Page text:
San Jose is a great place. I’ve been living in the Bay Area since February and I’ve made it down to San Jose, California only once previously, for the ZERO1 LAST Festival. Prior to moving to the Bay Area, I was living on the East Coast, where cities are denser and there seems to be an inter-city hierarchy where smaller cities cluster outside of big cities an hour or two away.
San Jose, on the other hand, is a huge city with a lot to offer, perhaps rivaling Oakland or San Francisco in its own right. The art-tech scene is fueled by a lot of Silicon Valley spillover and it’s really a refreshing and inspirational environment. During one of our evening walks, we passed Jim Conti’s Show Your Stripes, a light sculpture on the facade of a building that was programmable by cellphones, and I realized it’s pretty special and quite rare to see a public art installation of that size supported by the city and developers in the public sphere.
It was exciting to be there for the American Arts Incubator Orientation, and after several months of correspondence, to finally meet the folks at ZERO1 and Michele Peregrin from the US Department of State in person.
While in San Jose, we did all the orientation activities you might expect: a speed walking competition break, learned more about our roles as artists in the program, and raised and probed into the many questions that would be facing us along the way.
One of the main questions that came up was the embeddedness of us as American artists, sent to a country as vehicles of cultural diplomacy. It reminded me of many conversations on anthropological fieldwork, and a lot of thoughts that surround artistic practice which has to negotiate the notion of “the Other” while being an outsider. In the context of the AAI program, the duration of the overseas trip is so short and an incredible whirlwind, so the issues of embeddedness are really important: How do we make successful projects without seeming like we’re swooping in all of a sudden? In 4 weeks time, we will arrive in a different country, hold a one-week workshop, and have 3 weeks to deploy a project. It’s difficult enough to plan a project in the US where I know places to get materials, can speak the same language, and can follow up on the afterlife of a project, let alone in Mongolia.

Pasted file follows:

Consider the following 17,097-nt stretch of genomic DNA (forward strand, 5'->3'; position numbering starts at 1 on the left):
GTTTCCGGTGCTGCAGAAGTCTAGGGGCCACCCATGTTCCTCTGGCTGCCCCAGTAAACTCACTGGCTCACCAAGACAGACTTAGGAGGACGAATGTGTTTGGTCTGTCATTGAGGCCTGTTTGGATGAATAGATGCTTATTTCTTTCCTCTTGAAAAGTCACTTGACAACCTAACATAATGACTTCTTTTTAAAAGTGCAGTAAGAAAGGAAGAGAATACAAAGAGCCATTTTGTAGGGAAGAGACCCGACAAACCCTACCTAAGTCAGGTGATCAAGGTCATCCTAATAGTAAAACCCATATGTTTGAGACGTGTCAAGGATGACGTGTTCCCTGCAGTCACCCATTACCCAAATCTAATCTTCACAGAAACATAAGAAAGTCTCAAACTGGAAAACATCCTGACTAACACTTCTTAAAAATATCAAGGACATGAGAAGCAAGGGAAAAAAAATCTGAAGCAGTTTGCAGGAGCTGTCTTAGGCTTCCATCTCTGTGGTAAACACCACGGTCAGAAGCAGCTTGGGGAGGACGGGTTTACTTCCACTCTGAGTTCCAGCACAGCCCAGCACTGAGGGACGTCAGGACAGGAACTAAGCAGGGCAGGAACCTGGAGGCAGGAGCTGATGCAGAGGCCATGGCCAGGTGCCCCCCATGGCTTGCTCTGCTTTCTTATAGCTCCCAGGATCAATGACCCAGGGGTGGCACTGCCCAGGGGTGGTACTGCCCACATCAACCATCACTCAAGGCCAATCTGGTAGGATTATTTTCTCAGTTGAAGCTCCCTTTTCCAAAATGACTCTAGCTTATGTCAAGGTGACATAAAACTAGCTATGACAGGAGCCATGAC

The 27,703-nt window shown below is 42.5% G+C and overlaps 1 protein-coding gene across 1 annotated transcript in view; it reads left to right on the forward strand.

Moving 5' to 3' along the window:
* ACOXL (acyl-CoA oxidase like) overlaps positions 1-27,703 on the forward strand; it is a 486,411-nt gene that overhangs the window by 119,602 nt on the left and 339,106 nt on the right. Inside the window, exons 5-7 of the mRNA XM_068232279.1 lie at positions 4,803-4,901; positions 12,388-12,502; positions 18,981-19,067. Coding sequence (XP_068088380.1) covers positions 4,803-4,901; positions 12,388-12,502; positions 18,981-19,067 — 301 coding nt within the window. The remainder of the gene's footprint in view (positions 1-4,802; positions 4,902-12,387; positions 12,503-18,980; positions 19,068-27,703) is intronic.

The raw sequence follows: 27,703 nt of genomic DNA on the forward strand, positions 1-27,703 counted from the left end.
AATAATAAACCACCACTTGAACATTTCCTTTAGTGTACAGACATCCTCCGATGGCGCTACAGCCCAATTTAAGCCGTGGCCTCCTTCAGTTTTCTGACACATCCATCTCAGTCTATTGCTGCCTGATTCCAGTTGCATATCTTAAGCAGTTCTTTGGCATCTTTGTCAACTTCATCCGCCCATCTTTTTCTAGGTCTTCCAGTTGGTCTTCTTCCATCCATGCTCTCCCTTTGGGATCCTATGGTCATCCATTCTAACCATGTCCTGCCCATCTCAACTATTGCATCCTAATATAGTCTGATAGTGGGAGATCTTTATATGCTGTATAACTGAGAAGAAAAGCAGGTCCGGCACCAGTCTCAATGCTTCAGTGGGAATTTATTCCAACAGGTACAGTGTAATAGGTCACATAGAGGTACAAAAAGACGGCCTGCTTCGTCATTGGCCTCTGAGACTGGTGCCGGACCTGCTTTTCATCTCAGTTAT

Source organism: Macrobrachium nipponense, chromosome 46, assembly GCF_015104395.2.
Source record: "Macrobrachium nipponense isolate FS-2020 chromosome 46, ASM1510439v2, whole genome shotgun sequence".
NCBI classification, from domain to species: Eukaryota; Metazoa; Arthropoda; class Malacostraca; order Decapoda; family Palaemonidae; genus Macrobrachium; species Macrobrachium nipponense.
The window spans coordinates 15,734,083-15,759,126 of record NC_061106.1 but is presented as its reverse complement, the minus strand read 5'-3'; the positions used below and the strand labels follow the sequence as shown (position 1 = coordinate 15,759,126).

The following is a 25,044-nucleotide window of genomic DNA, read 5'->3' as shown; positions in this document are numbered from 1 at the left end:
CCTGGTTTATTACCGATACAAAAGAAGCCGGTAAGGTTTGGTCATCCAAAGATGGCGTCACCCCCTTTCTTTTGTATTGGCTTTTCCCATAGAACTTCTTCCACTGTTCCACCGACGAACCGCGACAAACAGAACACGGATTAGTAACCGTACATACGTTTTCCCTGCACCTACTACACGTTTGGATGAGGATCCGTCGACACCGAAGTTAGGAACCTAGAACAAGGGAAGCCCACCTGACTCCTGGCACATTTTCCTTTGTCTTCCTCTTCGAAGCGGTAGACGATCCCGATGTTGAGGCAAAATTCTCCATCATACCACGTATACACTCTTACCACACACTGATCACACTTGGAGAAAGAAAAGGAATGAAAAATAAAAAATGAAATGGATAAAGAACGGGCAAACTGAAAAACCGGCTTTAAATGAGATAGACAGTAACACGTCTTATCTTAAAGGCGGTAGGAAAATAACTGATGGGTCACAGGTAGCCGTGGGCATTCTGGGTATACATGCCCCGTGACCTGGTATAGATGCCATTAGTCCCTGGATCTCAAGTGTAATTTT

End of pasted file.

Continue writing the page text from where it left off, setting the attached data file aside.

Sustainability of the projects also seemed to be a key issue for all of us artists. We’re optimistic that once we are on the ground, we will build enough community and lasting connections that will help maintain the projects, especially if they are more about intangible products – from art as a new kind of commerce to knowledge production.
During orientation, we were also lucky enough to head to Montalvo and have dinner with some of the artists in residence there. We saw artist in residence Justin Lowman working on his light installation, and he kindly explained to us the story of the Winchester House that was nearby. We also saw a great installation from Allison Wiese exploring the use of pick up lines.
After a week of discussion, exploration, and play, I headed back to the Bay Area, not without stopping by the Computer History Museum in Mountain View first. The contents of the museum were fascinating, exciting, and brutalist. It was interesting to see the trajectory of computing from visceral, mechanical machines all the way to large black boxes sitting behind glass windows. It made me reflect not only on how the aesthetics of computing had changed, but also how the sociocultural relationships to computing had changed, and were physically imparted onto the tools themselves. The physical objects also reflected the broader industries at play, economic shifts and kinds of labor — all thoughts that continue to spin around as I work through my project proposal for Mongolia.